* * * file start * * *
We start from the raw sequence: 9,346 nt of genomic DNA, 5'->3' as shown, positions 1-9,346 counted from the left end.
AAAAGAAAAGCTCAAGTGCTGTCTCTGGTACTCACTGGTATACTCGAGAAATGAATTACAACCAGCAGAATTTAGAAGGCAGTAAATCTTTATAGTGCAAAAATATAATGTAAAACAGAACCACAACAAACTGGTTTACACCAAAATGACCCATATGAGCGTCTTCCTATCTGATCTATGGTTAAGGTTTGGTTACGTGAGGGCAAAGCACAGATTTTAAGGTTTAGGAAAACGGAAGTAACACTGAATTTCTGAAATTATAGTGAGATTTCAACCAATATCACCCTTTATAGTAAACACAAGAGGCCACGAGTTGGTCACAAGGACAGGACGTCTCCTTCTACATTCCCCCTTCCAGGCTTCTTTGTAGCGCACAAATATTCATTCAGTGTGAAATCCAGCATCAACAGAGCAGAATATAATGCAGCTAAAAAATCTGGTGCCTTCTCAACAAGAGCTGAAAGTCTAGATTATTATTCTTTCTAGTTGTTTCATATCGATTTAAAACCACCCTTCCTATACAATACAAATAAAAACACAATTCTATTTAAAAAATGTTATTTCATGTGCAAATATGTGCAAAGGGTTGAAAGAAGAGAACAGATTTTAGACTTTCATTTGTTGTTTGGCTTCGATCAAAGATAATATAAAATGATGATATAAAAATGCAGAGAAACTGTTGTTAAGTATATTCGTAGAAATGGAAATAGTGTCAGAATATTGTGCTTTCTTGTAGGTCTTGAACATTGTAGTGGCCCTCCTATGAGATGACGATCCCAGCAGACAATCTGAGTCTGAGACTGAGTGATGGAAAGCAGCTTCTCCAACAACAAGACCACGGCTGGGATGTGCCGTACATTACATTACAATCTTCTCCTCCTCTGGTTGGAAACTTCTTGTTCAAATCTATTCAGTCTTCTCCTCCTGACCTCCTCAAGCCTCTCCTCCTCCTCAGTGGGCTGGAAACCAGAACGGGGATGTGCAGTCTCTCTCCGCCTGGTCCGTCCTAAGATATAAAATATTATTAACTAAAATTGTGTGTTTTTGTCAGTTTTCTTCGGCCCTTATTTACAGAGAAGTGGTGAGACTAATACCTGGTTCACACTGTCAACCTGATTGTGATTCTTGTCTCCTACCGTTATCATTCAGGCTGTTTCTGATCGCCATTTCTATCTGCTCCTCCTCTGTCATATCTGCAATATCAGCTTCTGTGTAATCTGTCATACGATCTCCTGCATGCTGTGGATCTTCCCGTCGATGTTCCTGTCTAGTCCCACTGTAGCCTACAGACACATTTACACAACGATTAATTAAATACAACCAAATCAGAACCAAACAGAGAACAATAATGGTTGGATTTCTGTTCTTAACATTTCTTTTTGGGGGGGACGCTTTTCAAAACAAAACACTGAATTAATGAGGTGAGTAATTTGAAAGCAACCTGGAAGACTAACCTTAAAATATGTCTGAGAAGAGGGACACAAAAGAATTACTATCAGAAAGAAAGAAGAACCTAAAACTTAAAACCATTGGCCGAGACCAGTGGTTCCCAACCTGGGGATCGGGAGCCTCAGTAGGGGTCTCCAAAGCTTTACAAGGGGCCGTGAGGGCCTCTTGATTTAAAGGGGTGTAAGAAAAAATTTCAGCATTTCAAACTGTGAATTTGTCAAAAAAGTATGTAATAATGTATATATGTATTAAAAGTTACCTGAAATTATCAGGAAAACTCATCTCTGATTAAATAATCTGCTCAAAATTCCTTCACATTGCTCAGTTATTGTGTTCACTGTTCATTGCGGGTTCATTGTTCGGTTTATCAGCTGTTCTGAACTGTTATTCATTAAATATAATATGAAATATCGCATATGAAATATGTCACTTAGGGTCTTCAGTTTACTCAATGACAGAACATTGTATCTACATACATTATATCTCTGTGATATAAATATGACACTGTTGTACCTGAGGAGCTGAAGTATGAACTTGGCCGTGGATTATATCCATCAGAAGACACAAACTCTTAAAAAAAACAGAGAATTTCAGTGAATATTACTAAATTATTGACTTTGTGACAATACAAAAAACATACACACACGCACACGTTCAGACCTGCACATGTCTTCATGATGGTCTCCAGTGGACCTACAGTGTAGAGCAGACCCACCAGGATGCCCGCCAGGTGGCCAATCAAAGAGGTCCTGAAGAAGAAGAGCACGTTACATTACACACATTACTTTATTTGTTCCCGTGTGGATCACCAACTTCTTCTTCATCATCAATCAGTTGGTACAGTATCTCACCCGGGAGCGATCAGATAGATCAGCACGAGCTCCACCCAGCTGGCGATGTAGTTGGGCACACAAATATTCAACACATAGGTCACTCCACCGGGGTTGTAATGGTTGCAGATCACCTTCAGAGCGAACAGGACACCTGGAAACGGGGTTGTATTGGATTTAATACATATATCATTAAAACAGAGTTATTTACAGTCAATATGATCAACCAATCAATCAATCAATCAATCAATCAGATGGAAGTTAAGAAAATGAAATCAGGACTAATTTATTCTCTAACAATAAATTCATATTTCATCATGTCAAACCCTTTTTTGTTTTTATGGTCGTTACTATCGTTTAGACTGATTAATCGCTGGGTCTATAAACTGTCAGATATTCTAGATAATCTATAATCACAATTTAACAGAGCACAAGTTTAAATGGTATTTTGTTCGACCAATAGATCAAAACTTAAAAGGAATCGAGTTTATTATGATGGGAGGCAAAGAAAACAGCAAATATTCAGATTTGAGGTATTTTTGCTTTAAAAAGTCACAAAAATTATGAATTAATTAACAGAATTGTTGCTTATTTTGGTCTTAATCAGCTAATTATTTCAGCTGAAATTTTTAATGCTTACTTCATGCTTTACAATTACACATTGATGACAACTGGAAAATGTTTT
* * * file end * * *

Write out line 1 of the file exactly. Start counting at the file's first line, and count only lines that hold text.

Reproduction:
We start from the raw sequence: 9,346 nt of genomic DNA, 5'->3' as shown, positions 1-9,346 counted from the left end.